Https%3a%2f%2fblueprint api production.s3.amazonaws.com%2fuploads%2fvideo uploaders%2fdistribution thumb%2fimage%2f81771%2f986b097e c2b2 4bd1 922f ddeeb887f1fa

PlayStation at TGS 2017: survival shooter Left Alive, cute kitty care Neko Atsume VR – Games

A raft of upcoming releases were announced during PlayStation’s presentation at the 2017 Tokyo Game Show, including Left Alive, a futuristic shooter from a trio of veteran developers, and Neko Atsume, a virtual reality experience based on a popular app about caring for friendly neighbourhood cats.

Since iconic Metal Gear Solid creator Hideo Kojima left long-term publisher Konami in 2015, fans have been looking forward to discovering what’s next from the franchise director.

His next project, the enigmatic Death Stranding, sees him reunite with actor Norman Reedus (The Walking Dead) and film producer Guillermo del Toro (Pacific Rim) from cancelled horror project Silent Hills but, though it is a high-profile PlayStation 4 exclusive, the new title did not surface during Sony’s Sept 19 PlayStation media briefing at the 2017 Tokyo Game Show.

Instead, it was another Metal Gear Solid luminary whose name was dropped during the presentation: famed illustrator and art director Yoki Shinkawa, whose style has been associated with the series since its 1998 debut, and whose pen has been behind its cover art more often than not.

He’s in as character designer on Left Alive, a sci-fi shooter that can also boast Xenoblade Chronicles X mechanical designer Takayuki Yanase and Armored Core franchise producer Toshifumi Nabeshima.

Given the career histories of its leads, the teaser trailer’s closing shot of military transport helicopters hovering over a ravaged metropolis seems indicative of what’s to come.

By contrast, Neko Atsume offers the prospect of a welcoming backyard for adorable neighborhood fluffballs to play, eat, and sleep in.

The cat sim became something of a sensation when it released as a free-to-play Android and iOS game in 2014, enthusiastic fans supplying download and translation guides for those too eager to wait a year for the Japanese game’s English language edition.

Such was its popularity that a live-action film was even released in April 2017.

And while glossy action games have tended to be at the forefront of Sony’s push for more widespread adoption of its PlayStation VR kit – Gran Turismo Sport, Rez: Infinite, Farpoint – there’s plenty of room for more sedate, strangely enthralling fare.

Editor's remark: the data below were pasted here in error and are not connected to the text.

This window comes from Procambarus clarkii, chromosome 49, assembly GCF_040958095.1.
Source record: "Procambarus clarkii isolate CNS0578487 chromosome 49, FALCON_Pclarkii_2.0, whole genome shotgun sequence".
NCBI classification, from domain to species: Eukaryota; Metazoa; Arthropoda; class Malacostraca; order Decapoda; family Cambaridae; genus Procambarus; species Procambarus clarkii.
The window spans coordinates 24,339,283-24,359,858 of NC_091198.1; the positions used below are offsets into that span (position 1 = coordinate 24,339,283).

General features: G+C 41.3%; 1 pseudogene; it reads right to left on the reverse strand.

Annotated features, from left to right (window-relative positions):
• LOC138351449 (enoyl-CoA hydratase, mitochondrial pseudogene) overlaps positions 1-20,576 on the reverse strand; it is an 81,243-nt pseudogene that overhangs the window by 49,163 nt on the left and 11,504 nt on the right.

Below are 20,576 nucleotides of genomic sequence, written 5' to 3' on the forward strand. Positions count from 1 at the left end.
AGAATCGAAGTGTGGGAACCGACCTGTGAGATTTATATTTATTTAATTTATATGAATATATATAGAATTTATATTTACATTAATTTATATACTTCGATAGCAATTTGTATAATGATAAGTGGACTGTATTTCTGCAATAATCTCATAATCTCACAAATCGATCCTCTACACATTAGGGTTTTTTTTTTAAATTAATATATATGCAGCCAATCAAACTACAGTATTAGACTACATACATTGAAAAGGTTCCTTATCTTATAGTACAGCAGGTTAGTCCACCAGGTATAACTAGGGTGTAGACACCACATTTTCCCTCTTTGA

Neko Atsume VR has been announced for a 2018 release in Japan.

Among other highlights from the TGS showcase, timeless PlayStation 2 classic Shadow Of The Colossus is moving closer to a 2018 PlayStation 4 re-release, as demonstrated by a new trailerMonster Hunter: World is destined for a Jan 26 launch on PS4 (as well as Xbox One) and the year 2000’s treasured Final Fantasy IX was announced for immediate launch on PS4 and the handheld PlayStation Vita. — AFP Relaxnews

Nintendo Switch games news – SHOCK new Xbox One crossover, as Halo comes to Switch | Gaming | Entertainment

Microsoft has managed to get the Halo franchise on Nintendo Switch… but there’s a catch.

Master Chief will be appearing as part of the Halo Mash Up Pack in the Nintendo Switch version of Minecraft.

It’s all thanks to the Better Together Update, which enables cross-platform play between Xbox One, Nintendo Switch, Windows 10, Android, iOS and more.

As Eurogamer points out, this will include DLC like the Halo Mash Up Pack, which is currently available on Xbox One and Xbox 360.

Microsoft addressed cross-platform DLC in a recent Better Together blog post, admitting that while it is open to the idea, some content packs would require permission from different platform holders.

Presumably this means there’s still a question mark over the Mario Mash Up Pack appearing on other consoles.

“Custom skins are awesome, and we know you love them!” reads a Microsoft post.

“Getting them to work on consoles requires some work on the platform holders’ side to enable things like this. We’re working with them to get everything in place to enable this in a future update.”

The Better Together update is the biggest Minecraft update ever.

Currently in the beta phase, it will launch with 34 new features, and is getting close to a final release.

Sony is the only major platform holder that hasn’t signed up to the Better Together update.

Sony’s Jim Ryan recently defended the decision for PS4, PS4 Pro and PS Vita not being part of the cross-play.

Speaking to Eurogamer, he said: “We’ve got to be mindful of our responsibility to our install base. Minecraft – the demographic playing that, you know as well as I do, it’s all ages but it’s also very young.

“We have a contract with the people who go online with us, that we look after them and they are within the PlayStation curated universe.

“Exposing what in many cases are children to external influences we have no ability to manage or look after, it’s something we have to think about very carefully.”